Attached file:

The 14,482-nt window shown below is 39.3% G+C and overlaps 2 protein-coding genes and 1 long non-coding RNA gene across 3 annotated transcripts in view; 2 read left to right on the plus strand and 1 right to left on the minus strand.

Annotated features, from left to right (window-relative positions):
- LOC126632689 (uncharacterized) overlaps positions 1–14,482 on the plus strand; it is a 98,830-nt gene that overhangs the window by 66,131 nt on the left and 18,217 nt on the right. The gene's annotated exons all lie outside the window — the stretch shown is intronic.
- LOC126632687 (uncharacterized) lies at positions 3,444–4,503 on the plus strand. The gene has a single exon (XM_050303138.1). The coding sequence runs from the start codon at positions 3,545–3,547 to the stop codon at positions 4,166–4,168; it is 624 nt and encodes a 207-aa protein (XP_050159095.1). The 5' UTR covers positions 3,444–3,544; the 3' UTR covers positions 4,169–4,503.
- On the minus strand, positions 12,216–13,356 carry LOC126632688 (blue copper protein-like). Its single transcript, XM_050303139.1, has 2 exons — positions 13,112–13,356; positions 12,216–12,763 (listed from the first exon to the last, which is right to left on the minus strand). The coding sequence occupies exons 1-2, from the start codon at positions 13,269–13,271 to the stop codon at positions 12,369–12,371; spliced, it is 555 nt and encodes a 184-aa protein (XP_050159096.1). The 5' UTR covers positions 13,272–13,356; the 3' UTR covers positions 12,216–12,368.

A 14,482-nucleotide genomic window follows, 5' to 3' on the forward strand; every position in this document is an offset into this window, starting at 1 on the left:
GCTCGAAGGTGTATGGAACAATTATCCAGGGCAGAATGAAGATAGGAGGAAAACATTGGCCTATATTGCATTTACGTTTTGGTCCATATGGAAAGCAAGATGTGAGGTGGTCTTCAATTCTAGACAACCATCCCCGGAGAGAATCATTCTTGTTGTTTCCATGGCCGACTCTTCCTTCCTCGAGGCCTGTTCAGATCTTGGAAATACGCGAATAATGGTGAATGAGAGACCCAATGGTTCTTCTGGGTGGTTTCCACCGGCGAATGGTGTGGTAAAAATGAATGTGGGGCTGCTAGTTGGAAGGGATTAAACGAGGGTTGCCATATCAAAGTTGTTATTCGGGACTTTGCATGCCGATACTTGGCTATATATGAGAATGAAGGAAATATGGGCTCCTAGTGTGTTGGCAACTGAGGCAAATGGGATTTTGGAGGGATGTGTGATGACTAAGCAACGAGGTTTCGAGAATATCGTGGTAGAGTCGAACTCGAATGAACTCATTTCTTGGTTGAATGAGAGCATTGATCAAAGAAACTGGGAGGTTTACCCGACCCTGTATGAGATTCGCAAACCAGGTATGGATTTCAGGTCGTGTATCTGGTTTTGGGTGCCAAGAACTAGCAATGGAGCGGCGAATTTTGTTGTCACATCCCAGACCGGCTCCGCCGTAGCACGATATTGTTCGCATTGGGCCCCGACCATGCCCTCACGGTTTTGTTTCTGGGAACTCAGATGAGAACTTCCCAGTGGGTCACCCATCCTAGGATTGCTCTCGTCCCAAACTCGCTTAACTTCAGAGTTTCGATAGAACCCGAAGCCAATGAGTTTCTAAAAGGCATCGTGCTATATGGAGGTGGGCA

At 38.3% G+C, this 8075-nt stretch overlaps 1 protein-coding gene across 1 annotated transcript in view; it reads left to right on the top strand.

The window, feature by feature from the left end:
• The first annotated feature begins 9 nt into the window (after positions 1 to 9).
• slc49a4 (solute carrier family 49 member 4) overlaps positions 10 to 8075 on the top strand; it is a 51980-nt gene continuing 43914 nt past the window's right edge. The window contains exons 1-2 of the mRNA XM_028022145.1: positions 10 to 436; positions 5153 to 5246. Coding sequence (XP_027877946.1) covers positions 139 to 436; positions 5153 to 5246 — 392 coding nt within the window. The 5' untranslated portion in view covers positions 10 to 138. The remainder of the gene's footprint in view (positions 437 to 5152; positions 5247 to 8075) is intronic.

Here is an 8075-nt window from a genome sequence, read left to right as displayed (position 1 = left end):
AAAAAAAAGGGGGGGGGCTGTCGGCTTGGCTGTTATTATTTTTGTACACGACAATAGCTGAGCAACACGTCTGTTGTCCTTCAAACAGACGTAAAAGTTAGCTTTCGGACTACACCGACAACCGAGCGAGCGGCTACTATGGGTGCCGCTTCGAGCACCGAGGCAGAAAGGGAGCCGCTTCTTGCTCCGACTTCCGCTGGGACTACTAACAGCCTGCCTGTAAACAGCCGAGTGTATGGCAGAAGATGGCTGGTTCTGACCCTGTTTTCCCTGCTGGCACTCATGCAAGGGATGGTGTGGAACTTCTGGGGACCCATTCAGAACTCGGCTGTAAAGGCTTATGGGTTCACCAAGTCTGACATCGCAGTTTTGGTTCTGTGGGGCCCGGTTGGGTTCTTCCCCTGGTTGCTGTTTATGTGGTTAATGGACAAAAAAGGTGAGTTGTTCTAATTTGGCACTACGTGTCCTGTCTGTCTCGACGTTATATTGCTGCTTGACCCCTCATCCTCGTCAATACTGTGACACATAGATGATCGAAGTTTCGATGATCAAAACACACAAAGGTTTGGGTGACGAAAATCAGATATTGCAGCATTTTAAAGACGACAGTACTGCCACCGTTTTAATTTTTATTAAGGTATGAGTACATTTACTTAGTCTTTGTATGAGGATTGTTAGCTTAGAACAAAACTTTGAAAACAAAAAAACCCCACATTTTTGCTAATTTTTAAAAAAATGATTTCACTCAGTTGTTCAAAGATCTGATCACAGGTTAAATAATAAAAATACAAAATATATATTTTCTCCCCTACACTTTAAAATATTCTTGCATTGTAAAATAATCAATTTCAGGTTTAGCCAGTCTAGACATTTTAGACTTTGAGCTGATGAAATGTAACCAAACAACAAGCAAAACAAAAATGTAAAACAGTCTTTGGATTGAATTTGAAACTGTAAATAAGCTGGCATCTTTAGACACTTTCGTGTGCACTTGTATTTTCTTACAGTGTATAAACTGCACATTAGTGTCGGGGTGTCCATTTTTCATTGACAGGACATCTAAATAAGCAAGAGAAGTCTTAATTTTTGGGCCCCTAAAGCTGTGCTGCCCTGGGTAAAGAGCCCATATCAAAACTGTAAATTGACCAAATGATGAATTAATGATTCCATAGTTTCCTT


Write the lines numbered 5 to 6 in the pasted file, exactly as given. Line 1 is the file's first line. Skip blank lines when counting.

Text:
- On the minus strand, positions 12,216–13,356 carry LOC126632688 (blue copper protein-like). Its single transcript, XM_050303139.1, has 2 exons — positions 13,112–13,356; positions 12,216–12,763 (listed from the first exon to the last, which is right to left on the minus strand). The coding sequence occupies exons 1-2, from the start codon at positions 13,269–13,271 to the stop codon at positions 12,369–12,371; spliced, it is 555 nt and encodes a 184-aa protein (XP_050159096.1). The 5' UTR covers positions 13,272–13,356; the 3' UTR covers positions 12,216–12,368.

A 14,482-nucleotide genomic window follows, 5' to 3' on the forward strand; every position in this document is an offset into this window, starting at 1 on the left: